Ever since I got back from the monster IDSA conference and looking towards some of the speakers at Interaction08, I’ve been thinking a lot about the worlds of interaction design and industrial design. Far apart, yet so close. Far apart in that there is still a gulf in that, for the most part, many interaction designers don’t know what industrial designers do and how they do it. And visa versa. From an interaction designer’s perspective, the hardware is just a container for the UI. From the industrial designer’s perspective, the UI is just the screen that gets put in after their design work is done.
Except this is a horrible way to design products. We’ve all suffered through these kinds of devices for years. Look at the Razr. Awesome industrial design, terrible interaction design. Or take most laptops. Decent interaction design, lousy industrial design. For the best experience design, the hardware and software need to be integrated in profound ways. In the same way interaction and visual designers work together for digital projects, with physical products that have a digital component (which is to say, behavior that a microprocessor affords), industrial and interaction designs should work closely to create the best possible experience for the products’ users.
Apple realized this years ago, of course, and insisted on control of both the hardware and software–a risky gamble that nearly took the company down, but has yielded some serious dividends in the last decade. And not just profits: some really enviable, desirable, beautiful devices that work well and feel holistic. Devices that, as we know, have changed markets and how we think about devices in general.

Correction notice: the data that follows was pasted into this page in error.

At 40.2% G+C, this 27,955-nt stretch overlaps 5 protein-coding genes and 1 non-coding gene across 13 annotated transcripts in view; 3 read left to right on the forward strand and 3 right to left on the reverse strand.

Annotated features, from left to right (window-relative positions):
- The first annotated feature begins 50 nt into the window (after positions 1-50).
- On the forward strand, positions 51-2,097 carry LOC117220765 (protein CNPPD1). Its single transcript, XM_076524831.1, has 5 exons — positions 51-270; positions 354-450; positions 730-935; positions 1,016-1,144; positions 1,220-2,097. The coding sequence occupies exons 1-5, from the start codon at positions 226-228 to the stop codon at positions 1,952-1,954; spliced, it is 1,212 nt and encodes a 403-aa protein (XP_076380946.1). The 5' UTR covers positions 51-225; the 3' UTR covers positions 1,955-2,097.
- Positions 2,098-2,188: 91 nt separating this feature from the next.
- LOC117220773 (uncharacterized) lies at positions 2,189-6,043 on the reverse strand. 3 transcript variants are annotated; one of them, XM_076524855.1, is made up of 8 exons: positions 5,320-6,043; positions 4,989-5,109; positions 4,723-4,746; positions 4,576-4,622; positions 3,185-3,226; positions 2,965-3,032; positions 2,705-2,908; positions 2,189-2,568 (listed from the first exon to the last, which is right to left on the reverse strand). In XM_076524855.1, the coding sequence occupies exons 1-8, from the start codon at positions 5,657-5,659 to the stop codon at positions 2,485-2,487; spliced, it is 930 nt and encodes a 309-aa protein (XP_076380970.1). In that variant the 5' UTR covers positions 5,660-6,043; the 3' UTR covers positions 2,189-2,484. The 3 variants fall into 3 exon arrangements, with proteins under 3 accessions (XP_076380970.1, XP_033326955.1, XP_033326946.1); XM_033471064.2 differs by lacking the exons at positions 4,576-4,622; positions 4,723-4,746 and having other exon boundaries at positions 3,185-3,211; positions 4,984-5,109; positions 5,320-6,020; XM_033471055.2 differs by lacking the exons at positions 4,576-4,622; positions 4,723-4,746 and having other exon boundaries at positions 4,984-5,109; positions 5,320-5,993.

I have heard some amazing statements lately–on both sides of the industrial-interaction design divide–that sound to my ears just painfully ignorant, especially considering the amazing industrial/interaction design devices around now, like the Wii. “So you think industrial designers should work with interface designers?” one industrial designer asked me in all seriousness a few months ago. “Industrial design is just a commodity service,” was a comment I heard just two days ago. The truth is, both disciplines have a gun to the other’s head. “My interface can ruin your form!” “Oh yeah, well, see what happens when I leave out the jog dial, jerk! Let’s see them navigate your menu now!” “If you are going to be that way, I might just forget to put in the controls for your lovely speakers there.” And so it goes. We need to work together or everybody loses.
The fact is that the division between the digital and the physical is slowly but surely being erased. “One of the things our grandchildren will find quaintest about us is that we distinguish the digital from the real, the virtual from the real. In the future, that will become literally impossible,” noted William Gibson recently. And it’s true. Is your laptop physical or digital? Your mobile phone? Your…house? (Go find it on Google Maps before you answer.)
We need designers on both sides (and in the middle!) who understand this. We had the “luxury” of having separate design worlds for a while now, which is in fact no luxury at all, as we both could have learned a lot from each other. It’s time to dissolve the artificial barrier. We’re all in this together.